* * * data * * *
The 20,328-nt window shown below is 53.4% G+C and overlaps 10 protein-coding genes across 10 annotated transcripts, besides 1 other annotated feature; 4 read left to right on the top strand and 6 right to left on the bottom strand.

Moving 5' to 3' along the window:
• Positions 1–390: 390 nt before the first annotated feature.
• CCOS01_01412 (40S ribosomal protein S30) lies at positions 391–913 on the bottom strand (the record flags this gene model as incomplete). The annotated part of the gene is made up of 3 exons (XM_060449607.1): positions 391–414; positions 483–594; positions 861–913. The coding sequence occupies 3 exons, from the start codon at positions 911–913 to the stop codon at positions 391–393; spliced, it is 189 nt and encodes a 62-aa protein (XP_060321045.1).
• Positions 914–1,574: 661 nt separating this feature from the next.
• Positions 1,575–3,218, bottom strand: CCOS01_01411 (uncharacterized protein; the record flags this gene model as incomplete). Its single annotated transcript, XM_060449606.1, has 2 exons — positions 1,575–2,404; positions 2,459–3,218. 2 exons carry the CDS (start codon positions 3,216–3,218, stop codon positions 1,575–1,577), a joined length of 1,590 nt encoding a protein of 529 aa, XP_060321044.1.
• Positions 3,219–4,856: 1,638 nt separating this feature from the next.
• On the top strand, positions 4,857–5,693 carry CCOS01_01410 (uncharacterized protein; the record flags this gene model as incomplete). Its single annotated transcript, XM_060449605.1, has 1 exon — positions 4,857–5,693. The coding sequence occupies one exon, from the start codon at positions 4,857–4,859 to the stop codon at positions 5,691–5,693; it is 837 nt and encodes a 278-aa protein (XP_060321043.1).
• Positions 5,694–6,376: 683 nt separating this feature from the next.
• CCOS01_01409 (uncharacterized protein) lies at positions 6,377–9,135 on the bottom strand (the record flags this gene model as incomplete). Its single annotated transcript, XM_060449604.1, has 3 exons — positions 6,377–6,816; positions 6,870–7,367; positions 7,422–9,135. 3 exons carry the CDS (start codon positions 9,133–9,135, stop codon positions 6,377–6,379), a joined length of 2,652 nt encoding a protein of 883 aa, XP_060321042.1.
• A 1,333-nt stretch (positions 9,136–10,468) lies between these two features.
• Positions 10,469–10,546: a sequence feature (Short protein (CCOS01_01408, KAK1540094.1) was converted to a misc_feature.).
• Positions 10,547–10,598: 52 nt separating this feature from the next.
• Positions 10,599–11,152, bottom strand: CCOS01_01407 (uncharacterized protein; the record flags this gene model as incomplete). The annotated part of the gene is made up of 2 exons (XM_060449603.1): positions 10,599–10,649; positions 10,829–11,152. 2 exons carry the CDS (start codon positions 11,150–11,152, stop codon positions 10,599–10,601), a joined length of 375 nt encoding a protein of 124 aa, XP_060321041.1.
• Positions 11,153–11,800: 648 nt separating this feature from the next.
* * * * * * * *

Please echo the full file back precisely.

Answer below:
The 20,328-nt window shown below is 53.4% G+C and overlaps 10 protein-coding genes across 10 annotated transcripts, besides 1 other annotated feature; 4 read left to right on the top strand and 6 right to left on the bottom strand.

Moving 5' to 3' along the window:
• Positions 1–390: 390 nt before the first annotated feature.
• CCOS01_01412 (40S ribosomal protein S30) lies at positions 391–913 on the bottom strand (the record flags this gene model as incomplete). The annotated part of the gene is made up of 3 exons (XM_060449607.1): positions 391–414; positions 483–594; positions 861–913. The coding sequence occupies 3 exons, from the start codon at positions 911–913 to the stop codon at positions 391–393; spliced, it is 189 nt and encodes a 62-aa protein (XP_060321045.1).
• Positions 914–1,574: 661 nt separating this feature from the next.
• Positions 1,575–3,218, bottom strand: CCOS01_01411 (uncharacterized protein; the record flags this gene model as incomplete). Its single annotated transcript, XM_060449606.1, has 2 exons — positions 1,575–2,404; positions 2,459–3,218. 2 exons carry the CDS (start codon positions 3,216–3,218, stop codon positions 1,575–1,577), a joined length of 1,590 nt encoding a protein of 529 aa, XP_060321044.1.
• Positions 3,219–4,856: 1,638 nt separating this feature from the next.
• On the top strand, positions 4,857–5,693 carry CCOS01_01410 (uncharacterized protein; the record flags this gene model as incomplete). Its single annotated transcript, XM_060449605.1, has 1 exon — positions 4,857–5,693. The coding sequence occupies one exon, from the start codon at positions 4,857–4,859 to the stop codon at positions 5,691–5,693; it is 837 nt and encodes a 278-aa protein (XP_060321043.1).
• Positions 5,694–6,376: 683 nt separating this feature from the next.
• CCOS01_01409 (uncharacterized protein) lies at positions 6,377–9,135 on the bottom strand (the record flags this gene model as incomplete). Its single annotated transcript, XM_060449604.1, has 3 exons — positions 6,377–6,816; positions 6,870–7,367; positions 7,422–9,135. 3 exons carry the CDS (start codon positions 9,133–9,135, stop codon positions 6,377–6,379), a joined length of 2,652 nt encoding a protein of 883 aa, XP_060321042.1.
• A 1,333-nt stretch (positions 9,136–10,468) lies between these two features.
• Positions 10,469–10,546: a sequence feature (Short protein (CCOS01_01408, KAK1540094.1) was converted to a misc_feature.).
• Positions 10,547–10,598: 52 nt separating this feature from the next.
• Positions 10,599–11,152, bottom strand: CCOS01_01407 (uncharacterized protein; the record flags this gene model as incomplete). The annotated part of the gene is made up of 2 exons (XM_060449603.1): positions 10,599–10,649; positions 10,829–11,152. 2 exons carry the CDS (start codon positions 11,150–11,152, stop codon positions 10,599–10,601), a joined length of 375 nt encoding a protein of 124 aa, XP_060321041.1.
• Positions 11,153–11,800: 648 nt separating this feature from the next.